April 06 2013 at 10:41 PM Report abuse rate up rate down Reply
Kozy Mel

How do you think we are paying for our \"free\" health care??

C\'mon you guys!

April 06 2013 at 2:37 PM Report abuse -1 rate up rate down Reply

wow navigating this website was productive... i don't see jump to mentioned but any way.. it sucks we have to pay more for our vehicles and sometimes the U.S, gets different styles than we do.. this pricing difference has gone on for years and it will continue to be a wider gap.. and we wonder why Canadians go shopping in the STates

April 06 2013 at 12:45 PM Report abuse +1 rate up rate down Reply
Luke R

*border, not boarder

March 05 2013 at 3:32 PM Report abuse rate up rate down Reply

Good point on the tires too. There are duties on tires to protect the Michelin plant in Canada. That is about the only thing CBSA has ever charged me duty on (winter tires and rims for the Audi which I picked up at the same time). I make frequent trips to the US and bring the tires back under the $800 exemption. In fact I bring the Jayco over for a 2 day camping trip and load it up with $3200. I do all my camping in the US now.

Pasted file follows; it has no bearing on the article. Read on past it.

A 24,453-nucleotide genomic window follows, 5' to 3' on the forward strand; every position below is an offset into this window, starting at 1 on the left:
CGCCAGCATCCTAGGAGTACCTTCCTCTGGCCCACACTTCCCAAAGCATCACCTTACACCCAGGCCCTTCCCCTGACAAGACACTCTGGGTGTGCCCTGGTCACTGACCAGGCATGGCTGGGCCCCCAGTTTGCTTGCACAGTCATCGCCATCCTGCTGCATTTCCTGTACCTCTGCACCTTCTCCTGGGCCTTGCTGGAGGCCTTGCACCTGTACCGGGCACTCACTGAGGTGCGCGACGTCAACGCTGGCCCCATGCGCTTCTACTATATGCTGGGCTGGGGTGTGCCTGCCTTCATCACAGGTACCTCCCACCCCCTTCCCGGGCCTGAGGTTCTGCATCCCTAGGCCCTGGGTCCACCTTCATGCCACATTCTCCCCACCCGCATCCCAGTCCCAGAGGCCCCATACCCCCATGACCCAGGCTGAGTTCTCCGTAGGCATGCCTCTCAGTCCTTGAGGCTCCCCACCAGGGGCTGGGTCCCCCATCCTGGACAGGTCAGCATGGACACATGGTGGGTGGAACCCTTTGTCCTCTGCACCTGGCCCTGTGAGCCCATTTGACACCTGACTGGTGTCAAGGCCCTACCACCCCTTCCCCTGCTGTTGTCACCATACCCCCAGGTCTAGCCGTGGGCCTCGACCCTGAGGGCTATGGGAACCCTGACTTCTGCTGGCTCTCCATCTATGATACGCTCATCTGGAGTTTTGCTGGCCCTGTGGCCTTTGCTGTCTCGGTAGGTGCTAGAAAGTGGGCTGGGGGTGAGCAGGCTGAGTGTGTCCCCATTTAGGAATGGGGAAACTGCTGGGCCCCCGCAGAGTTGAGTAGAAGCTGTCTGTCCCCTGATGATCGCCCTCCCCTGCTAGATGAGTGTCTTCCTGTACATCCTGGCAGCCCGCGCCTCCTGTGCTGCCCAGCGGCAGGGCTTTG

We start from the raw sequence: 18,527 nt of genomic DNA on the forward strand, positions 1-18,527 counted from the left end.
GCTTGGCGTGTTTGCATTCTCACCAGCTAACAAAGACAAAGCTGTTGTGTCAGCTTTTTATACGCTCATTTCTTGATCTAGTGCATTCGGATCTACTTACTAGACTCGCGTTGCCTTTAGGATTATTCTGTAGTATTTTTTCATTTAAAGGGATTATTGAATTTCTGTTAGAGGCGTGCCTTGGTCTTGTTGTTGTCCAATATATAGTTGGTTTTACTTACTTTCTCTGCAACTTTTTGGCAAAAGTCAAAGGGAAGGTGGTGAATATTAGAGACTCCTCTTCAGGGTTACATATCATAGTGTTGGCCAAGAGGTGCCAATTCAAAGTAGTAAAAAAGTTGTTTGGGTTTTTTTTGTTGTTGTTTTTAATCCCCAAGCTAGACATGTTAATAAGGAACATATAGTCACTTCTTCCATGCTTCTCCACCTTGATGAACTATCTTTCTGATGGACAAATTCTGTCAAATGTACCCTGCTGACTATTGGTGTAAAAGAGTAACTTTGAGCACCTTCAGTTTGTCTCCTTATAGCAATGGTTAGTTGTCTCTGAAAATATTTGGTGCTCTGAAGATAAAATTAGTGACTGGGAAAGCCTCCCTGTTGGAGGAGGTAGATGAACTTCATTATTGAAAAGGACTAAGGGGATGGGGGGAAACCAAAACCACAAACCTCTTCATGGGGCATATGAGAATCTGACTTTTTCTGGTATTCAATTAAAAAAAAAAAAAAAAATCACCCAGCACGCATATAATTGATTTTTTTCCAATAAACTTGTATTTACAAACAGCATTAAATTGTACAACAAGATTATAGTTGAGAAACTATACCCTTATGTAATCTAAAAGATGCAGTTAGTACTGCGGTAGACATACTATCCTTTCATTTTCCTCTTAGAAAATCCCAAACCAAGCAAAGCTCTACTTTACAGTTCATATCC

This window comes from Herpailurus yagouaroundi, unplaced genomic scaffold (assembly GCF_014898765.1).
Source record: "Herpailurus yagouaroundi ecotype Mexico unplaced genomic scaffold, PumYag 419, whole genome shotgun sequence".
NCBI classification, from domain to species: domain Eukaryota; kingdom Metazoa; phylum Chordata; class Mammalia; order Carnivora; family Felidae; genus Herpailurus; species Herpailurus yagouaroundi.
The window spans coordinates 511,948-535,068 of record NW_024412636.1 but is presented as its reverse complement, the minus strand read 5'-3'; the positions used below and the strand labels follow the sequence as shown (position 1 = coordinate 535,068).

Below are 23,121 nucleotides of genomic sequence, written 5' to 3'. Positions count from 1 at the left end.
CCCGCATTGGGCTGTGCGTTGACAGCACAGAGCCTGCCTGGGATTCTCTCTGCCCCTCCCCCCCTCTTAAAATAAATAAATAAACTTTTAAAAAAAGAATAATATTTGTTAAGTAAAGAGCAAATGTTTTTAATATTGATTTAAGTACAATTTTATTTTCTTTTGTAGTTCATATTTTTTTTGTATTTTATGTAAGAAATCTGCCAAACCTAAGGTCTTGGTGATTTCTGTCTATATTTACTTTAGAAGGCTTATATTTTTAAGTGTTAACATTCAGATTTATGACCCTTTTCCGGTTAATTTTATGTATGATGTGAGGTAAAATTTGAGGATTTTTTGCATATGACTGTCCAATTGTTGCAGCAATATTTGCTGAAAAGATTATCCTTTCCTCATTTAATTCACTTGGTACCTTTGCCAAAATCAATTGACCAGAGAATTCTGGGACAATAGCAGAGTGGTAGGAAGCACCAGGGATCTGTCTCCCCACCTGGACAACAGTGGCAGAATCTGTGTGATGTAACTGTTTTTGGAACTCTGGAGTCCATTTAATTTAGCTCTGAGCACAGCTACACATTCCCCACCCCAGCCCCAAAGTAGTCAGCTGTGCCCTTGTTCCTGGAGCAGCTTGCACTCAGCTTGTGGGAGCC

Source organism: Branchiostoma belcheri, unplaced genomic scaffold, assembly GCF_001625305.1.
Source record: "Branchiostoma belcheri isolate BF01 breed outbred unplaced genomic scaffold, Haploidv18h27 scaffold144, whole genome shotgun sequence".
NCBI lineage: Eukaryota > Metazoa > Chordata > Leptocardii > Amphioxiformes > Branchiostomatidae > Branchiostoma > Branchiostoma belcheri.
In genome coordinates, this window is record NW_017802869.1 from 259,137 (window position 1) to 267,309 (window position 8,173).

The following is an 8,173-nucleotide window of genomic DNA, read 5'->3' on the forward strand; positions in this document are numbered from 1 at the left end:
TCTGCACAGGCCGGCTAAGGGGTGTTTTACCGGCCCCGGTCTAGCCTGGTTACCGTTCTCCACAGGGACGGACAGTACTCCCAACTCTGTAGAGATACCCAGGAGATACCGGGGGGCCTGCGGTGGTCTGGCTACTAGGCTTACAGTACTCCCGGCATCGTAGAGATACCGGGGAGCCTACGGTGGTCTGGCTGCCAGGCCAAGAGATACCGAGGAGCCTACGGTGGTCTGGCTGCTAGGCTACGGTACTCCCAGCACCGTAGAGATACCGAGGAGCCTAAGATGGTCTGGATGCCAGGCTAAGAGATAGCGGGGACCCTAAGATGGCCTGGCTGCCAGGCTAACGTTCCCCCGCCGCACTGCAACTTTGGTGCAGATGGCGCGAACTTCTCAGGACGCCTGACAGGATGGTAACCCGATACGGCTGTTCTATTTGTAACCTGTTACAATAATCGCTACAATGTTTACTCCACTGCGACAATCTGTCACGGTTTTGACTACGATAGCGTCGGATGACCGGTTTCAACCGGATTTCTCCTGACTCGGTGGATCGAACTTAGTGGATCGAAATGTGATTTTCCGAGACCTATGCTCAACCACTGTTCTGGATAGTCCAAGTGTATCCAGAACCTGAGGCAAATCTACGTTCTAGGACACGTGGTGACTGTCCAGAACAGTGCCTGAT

February 24 2013 at 12:24 AM Report abuse rate up rate down Reply
1 reply to Canadianflyfishing's comment

The winter tires and alloy rims (17") and tire pressure sensors and lug nuts I purchased were for an Audi too. $1300 all in. My neighbour also has an Audi and bought the same stuff (different brands) in the USA for the same price I paid. Price differences are insane.

February 24 2013 at 7:38 PM Report abuse -1 rate up rate down Reply

Very poorly written article. Boarder? Really? Duty on foreign (non-North American) is 6.1 not 6.7%.

That aside, what this comes down to is market-based pricing. As long as they all play the same game, everyone of them) wins, and consumers lose. An Ontario built Lexus costs more in Ontario than in Hawaii, plus has double the destination charge. The outrageous destination fees takes care (many times over) cannot account for much higher MSRPs. And when prices in Canada are cheaper, it is always on the lowest model that nobody buys, and is decontented to boot. I no longer buy new - I buy luxury vehicles in the USA with very low mileage from a certified dealer. And tires are even worse. Just bought Hankook winter tires in USA for $109 when Canadian MSRP is 221 for the exact tire. Insane.

Government must eliminate importation/postage/broker fees and allow widespread importation by consumers to address this.

February 23 2013 at 11:56 PM Report abuse rate up rate down Reply
1 reply to aquos6's comment